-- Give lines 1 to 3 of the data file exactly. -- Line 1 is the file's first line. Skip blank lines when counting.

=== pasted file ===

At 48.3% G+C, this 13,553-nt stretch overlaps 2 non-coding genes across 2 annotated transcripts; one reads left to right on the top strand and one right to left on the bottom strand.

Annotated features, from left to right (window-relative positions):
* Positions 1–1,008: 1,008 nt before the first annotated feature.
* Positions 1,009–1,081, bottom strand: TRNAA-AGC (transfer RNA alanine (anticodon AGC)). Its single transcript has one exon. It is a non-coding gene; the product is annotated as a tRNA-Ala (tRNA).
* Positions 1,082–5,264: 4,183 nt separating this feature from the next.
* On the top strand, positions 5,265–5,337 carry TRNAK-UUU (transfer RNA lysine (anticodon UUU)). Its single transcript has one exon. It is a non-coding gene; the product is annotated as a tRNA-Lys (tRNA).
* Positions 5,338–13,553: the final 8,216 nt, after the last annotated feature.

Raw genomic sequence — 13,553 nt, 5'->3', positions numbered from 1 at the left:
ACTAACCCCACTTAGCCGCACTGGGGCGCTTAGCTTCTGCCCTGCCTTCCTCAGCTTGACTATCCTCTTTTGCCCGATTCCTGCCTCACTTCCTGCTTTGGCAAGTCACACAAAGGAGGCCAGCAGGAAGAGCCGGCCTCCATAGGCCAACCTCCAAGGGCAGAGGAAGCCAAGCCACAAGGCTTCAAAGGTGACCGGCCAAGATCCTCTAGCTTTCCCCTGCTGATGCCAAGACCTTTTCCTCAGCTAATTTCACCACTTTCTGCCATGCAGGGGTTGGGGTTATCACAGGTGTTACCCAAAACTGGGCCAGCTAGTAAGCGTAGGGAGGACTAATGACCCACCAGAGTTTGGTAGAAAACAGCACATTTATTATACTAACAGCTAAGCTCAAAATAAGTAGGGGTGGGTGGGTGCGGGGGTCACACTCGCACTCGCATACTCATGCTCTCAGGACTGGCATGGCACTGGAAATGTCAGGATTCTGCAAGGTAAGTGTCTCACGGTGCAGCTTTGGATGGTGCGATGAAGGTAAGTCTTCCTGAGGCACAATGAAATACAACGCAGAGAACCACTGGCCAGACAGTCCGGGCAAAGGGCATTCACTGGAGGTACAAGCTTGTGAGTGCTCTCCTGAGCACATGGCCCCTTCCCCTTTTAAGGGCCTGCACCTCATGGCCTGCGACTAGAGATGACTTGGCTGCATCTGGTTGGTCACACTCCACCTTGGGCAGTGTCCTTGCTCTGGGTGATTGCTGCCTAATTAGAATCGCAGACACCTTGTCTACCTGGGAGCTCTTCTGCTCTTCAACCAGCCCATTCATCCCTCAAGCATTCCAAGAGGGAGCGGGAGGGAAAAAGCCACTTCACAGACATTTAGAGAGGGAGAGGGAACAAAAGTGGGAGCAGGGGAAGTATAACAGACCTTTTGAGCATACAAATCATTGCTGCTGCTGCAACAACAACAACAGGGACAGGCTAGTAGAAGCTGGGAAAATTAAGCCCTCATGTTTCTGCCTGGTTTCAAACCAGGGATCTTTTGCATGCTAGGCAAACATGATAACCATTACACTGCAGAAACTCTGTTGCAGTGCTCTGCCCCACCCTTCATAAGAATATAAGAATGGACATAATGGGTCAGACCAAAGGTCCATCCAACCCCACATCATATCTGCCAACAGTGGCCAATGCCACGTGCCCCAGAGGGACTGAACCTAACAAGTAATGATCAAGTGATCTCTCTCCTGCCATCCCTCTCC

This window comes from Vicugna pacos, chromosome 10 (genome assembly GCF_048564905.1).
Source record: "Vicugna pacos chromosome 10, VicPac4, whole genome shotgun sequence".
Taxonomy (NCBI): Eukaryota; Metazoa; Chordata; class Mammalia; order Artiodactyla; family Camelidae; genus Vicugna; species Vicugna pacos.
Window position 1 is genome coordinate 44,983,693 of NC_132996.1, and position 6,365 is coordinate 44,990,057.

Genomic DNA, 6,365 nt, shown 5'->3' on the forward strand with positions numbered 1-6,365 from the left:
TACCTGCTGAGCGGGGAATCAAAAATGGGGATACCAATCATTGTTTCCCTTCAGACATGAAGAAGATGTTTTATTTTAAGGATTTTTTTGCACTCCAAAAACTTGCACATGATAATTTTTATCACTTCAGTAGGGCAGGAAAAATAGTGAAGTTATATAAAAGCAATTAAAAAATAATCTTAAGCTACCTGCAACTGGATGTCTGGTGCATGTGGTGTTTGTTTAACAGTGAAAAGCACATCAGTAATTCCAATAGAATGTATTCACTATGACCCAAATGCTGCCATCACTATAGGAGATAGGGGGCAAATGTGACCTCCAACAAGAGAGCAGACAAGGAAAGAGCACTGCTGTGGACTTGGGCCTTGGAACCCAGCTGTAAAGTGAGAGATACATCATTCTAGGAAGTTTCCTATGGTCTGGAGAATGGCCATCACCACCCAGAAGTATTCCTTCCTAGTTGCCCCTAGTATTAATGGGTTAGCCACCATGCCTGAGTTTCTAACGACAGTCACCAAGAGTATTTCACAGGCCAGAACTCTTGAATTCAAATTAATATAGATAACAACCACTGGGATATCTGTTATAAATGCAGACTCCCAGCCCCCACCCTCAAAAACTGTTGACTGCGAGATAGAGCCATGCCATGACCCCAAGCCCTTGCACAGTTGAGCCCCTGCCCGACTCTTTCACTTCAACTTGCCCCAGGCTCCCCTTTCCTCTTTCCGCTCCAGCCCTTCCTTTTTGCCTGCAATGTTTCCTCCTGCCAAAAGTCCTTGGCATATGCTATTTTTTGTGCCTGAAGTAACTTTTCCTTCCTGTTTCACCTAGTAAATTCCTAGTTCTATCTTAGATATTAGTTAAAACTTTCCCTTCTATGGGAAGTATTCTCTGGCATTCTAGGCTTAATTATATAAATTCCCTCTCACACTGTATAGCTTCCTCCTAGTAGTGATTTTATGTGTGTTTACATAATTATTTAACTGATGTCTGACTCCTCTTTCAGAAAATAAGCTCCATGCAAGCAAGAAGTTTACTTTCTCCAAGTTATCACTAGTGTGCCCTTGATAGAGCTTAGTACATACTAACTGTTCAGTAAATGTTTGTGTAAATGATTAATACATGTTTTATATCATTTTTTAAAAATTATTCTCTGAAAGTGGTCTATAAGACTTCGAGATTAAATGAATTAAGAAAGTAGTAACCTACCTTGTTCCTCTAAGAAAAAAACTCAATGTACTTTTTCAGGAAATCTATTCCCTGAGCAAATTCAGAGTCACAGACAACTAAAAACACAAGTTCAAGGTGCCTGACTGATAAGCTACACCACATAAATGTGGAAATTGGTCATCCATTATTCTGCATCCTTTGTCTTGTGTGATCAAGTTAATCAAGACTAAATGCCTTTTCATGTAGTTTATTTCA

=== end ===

At 48.3% G+C, this 13,553-nt stretch overlaps 2 non-coding genes across 2 annotated transcripts; one reads left to right on the top strand and one right to left on the bottom strand.

Annotated features, from left to right (window-relative positions):
* Positions 1–1,008: 1,008 nt before the first annotated feature.